Many employees feel management is deaf when it comes to hearing their concerns and considering their ideas. Don’t they? Apparently, yes. You bet that they do. That has to change in order for your company to be really successful.
“Employee voice” in the workforce has become a catchphrase in human resource departments as companies see the benefits of opening their ears to their employees. The Society for Industrial and Organizational Psychology last year listed “capturing the employee voice” as the No. 7 workplace trend.
Research ties in employee voice, among several factors, with employee engagement. A Gallup poll revealed that more than half of U.S. employees were “not engaged.” I think giving employees a voice leads to more engagement on multiple levels – and more successful companies.
When we provide employees with access to the corporate microphone, the music can be instantaneous and breathtaking. Companies are constantly striving to please their customers, but the same vital attention needs to be given to their strongest asset, the employees.
When employees are given a voice, it makes all the difference, building trust, bringing a higher level of performance, and leading to success for all.
I suggest five ways that giving employees a voice benefits a business:
Discovers hidden talent. People who were buried deep in the organizational chart bring solutions with their fresh perspective and broadened roles. Once viewed as disengaged, they are seen in a new light, now fully utilized and helping the company to prosper. By inviting more ideas, you’ve opened up a new world for your organization.
Increases camaraderie, enhances culture. The mood shoots up when everyone suddenly feels more valued by being heard. You will be pleasantly surprised by the smiling faces and camaraderie that return to your employee base. Employees love working in an environment where everyone is really listened to and their ideas matter.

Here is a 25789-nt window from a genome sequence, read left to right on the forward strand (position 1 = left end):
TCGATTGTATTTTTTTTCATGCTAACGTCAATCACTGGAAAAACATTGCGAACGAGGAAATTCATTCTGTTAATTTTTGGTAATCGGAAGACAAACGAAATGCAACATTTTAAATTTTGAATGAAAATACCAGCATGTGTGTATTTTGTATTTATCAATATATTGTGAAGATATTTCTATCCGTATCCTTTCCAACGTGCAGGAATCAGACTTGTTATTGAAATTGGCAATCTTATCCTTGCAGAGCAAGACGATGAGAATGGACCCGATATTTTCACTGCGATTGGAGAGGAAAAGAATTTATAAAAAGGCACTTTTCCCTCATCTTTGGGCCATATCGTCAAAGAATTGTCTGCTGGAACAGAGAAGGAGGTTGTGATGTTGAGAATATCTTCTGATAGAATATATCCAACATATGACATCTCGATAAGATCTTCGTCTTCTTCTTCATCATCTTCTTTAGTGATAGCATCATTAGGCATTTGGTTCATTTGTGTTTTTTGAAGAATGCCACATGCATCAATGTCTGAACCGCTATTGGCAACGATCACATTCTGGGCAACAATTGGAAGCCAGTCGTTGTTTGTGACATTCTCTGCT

Energizes, drives productivity. A happier, more appreciated work culture leads to a more energized workforce. When employees start feeling heard – seeing ideas implemented, and knowing they have real input – it encourages buy-in and even more effort, so productivity goes up.
Diagnoses, clarifies. Getting to the source of problems means getting to the truth, and without repercussions in telling it. This clears obstacles. And by bouncing ideas off others, hearing their concerns and perspectives, you stay true to company goals and improve the company’s way of getting there.
Identifies future leaders. Empowering everyone by giving them a voice inspires confidence, allowing leaders to emerge. Some may not initially see themselves that way, but they will be self-evident by the clarity of their reasoning and the courage of their convictions. Good management unlocks potential, empowers it, and here is another example of that.
The results of this dramatically improved communication between employer and employee are immediate and lasting. The relationship is enhanced in multiple, measurable ways.
About The Author
Keith Martino is head of CMI, a global consultancy founded in 1999 that customizes leadership and sales development initiatives. Martino is the author of Expect Leadership, a series of four leadership books – The Executive Edition, in Business, in Engineeering, and in Technology. He has also published three sales handbooks, Get Results, Results Now, and Selling to Americans. After more than 20 years and numerous awards at FedEx, Xerox and Baxter Healthcare, Martino and his team provide world-class counsel and proven web-based tools that produce consistent results.